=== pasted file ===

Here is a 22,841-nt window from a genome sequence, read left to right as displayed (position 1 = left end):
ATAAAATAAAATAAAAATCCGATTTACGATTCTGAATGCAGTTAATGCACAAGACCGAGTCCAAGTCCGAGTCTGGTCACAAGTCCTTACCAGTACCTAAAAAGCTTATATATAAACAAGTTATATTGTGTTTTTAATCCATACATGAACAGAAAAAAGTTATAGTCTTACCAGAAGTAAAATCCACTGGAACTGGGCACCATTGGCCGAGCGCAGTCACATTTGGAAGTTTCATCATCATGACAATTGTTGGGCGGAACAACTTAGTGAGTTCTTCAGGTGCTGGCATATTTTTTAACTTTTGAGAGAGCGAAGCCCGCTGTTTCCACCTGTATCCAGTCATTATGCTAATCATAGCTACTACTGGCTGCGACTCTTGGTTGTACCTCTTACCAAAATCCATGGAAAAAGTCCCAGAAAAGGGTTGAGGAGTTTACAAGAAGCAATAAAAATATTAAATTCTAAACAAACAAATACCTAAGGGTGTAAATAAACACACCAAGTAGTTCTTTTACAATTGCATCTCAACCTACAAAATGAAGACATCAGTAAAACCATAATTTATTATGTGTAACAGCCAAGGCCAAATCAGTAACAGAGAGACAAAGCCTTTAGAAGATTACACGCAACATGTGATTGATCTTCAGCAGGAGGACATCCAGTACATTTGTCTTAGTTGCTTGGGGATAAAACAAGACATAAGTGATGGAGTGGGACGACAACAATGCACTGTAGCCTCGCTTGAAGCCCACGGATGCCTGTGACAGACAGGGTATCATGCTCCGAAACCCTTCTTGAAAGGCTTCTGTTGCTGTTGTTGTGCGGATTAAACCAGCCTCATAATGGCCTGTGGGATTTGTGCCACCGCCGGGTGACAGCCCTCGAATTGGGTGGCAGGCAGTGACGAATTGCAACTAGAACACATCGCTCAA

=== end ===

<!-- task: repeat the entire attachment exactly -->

Here is a 22,841-nt window from a genome sequence, read left to right as displayed (position 1 = left end):
ATAAAATAAAATAAAAATCCGATTTACGATTCTGAATGCAGTTAATGCACAAGACCGAGTCCAAGTCCGAGTCTGGTCACAAGTCCTTACCAGTACCTAAAAAGCTTATATATAAACAAGTTATATTGTGTTTTTAATCCATACATGAACAGAAAAAAGTTATAGTCTTACCAGAAGTAAAATCCACTGGAACTGGGCACCATTGGCCGAGCGCAGTCACATTTGGAAGTTTCATCATCATGACAATTGTTGGGCGGAACAACTTAGTGAGTTCTTCAGGTGCTGGCATATTTTTTAACTTTTGAGAGAGCGAAGCCCGCTGTTTCCACCTGTATCCAGTCATTATGCTAATCATAGCTACTACTGGCTGCGACTCTTGGTTGTACCTCTTACCAAAATCCATGGAAAAAGTCCCAGAAAAGGGTTGAGGAGTTTACAAGAAGCAATAAAAATATTAAATTCTAAACAAACAAATACCTAAGGGTGTAAATAAACACACCAAGTAGTTCTTTTACAATTGCATCTCAACCTACAAAATGAAGACATCAGTAAAACCATAATTTATTATGTGTAACAGCCAAGGCCAAATCAGTAACAGAGAGACAAAGCCTTTAGAAGATTACACGCAACATGTGATTGATCTTCAGCAGGAGGACATCCAGTACATTTGTCTTAGTTGCTTGGGGATAAAACAAGACATAAGTGATGGAGTGGGACGACAACAATGCACTGTAGCCTCGCTTGAAGCCCACGGATGCCTGTGACAGACAGGGTATCATGCTCCGAAACCCTTCTTGAAAGGCTTCTGTTGCTGTTGTTGTGCGGATTAAACCAGCCTCATAATGGCCTGTGGGATTTGTGCCACCGCCGGGTGACAGCCCTCGAATTGGGTGGCAGGCAGTGACGAATTGCAACTAGAACACATCGCTCAA